Chino Council Rejects Being Constrained By Donation Limits

The Chino City Council this week quietly took action that runs counter to a galloping trend throughout California over the last two years relating to what some consider to be political reform and others feel is a stifling of free speech.
The city council on November 2 opted out of the campaign funding restrictions imposed by Assembly Bill 571, passed in 2019, which, when applied, prohibits elected officials in the state from receiving political contributions of more than $4,900 from any single donor.
For years, political scientists and political reformers have decried the role of money in American politics. Generally, the scale of monetary influence is greater at the national level than at the state or local level. Modern day presidential campaigns involve hundreds of millions of dollars. U.S. Senate candidates can spend upwards of tens of millions of dollars to gain election or reelection. In many cases, members of the House of Representatives have $2 million, $3 million, $4 million or more in their campaign war chests. This, critics say, makes it virtually impossible for an average man or woman to reach political office, unless he or she has the backing of many wealthy interests. Once those politicians accept that money, according to those calling for political reform, they become beholden to their donors, to whom they prove more loyal than to the voters they represent. Efforts to limit campaign donations to national candidates, however, have been rejected by the United States Supreme Court, which has ruled that giving money to the candidate of one’s choice is tantamount to free speech, and speech under the U.S. Constitution cannot be curtailed.
Though the magnitude of money involved in local campaigns does not normally approach that seen in federal races, money still plays a huge role in who is able to get elected to positions such as governor, or state senator or assemblyman or assemblywoman or county supervisor or mayor or councilwoman or councilman.
On October 8, 2019 Governor Gavin Newsom signed Assembly Bill 571, which took effect on January 1, 2021, imposing a $4,900 limit on campaign contributions to candidates for local elective offices in cities that do not have a local campaign ordinance. Simultaneously, Government Code Section 85702.5 allows municipalities to impose limitations on campaign contributions to candidates for elective city offices that are different from that of the State of California, meaning a city or town can limit contributions per donor to something less than $4,900 or more than $4,900 or, if its officials so choose, impose no limits on campaign contributions.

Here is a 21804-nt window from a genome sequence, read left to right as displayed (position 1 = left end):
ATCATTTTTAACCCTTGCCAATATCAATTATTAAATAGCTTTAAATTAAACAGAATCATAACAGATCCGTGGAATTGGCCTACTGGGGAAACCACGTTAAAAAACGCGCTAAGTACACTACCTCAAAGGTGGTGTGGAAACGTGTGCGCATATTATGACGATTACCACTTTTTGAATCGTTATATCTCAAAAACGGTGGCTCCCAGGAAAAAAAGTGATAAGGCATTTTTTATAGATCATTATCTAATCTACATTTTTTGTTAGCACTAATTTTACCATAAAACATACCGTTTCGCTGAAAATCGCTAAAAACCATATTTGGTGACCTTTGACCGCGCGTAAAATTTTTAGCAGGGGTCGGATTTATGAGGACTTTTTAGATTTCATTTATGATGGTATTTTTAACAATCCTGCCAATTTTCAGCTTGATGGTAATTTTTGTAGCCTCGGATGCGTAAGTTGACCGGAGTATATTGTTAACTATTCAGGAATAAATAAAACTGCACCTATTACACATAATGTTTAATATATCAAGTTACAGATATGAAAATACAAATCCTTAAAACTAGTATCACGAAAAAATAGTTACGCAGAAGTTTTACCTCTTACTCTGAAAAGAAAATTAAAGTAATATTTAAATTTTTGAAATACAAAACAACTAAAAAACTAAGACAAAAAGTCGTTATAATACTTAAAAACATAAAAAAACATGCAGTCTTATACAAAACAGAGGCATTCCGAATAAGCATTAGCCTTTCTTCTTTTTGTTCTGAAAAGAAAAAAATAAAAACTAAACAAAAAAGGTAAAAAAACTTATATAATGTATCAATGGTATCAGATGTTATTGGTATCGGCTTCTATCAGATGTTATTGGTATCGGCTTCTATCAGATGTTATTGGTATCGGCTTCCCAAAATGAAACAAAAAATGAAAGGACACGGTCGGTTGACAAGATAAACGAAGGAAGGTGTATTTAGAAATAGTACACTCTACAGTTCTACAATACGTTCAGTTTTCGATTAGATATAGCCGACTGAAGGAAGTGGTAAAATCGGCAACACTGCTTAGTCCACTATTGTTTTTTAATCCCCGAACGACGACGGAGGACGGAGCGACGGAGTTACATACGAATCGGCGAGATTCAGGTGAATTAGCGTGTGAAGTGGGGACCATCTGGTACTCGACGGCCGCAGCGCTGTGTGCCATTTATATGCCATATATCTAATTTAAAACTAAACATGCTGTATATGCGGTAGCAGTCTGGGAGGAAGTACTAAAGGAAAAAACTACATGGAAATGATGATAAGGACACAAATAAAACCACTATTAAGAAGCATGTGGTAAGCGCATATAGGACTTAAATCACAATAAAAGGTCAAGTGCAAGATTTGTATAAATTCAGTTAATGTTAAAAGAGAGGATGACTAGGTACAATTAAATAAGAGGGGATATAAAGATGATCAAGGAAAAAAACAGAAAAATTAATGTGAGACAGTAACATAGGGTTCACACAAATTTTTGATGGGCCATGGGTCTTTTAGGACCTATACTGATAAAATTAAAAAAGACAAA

As of yet, there have been no effective challenges of Assembly Bill 571 or Government Code Section 85702.5 on constitutional grounds.
Many cities in California, in the spirit of political reform and ending, or making a gesture toward ending, pay-to-play politics, have simply let the $4,900 campaign contribution limit stand.
Some feel the campaign contribution limit is a step in the right direction. Others, however, have said it unfairly intrudes on the rights of those who want to put their money where their passion and beliefs are, such that they can support to whatever extent they wish the political candidates of their choice. Still others have said that reducing the amount of money that any candidate can get solidifies the hold on office held by incumbents, since those dissatisfied with the performance of those in office are no longer able to commit sufficient money to effectively drive those who have a vice-grip on office out of office.
This week in Chino, the city council rejected the concept of limitations on political donations, period, passing an ordinance which states, “There shall be no limit on the monetary contributions from a person or campaign committee to a candidate for any city elective offices, including, without limitation, candidates for mayor and council member.”
The council did not even debate the issue, as the ordinance was placed on the meeting agenda’s consent calendar, which is reserved for routine and noncontroversial items.
A resolution accompanying the ordinance that was passed by the council read, “[T]he city council desires to impose no limitation on campaign contributions within the city.”
-Mark Gutglueck

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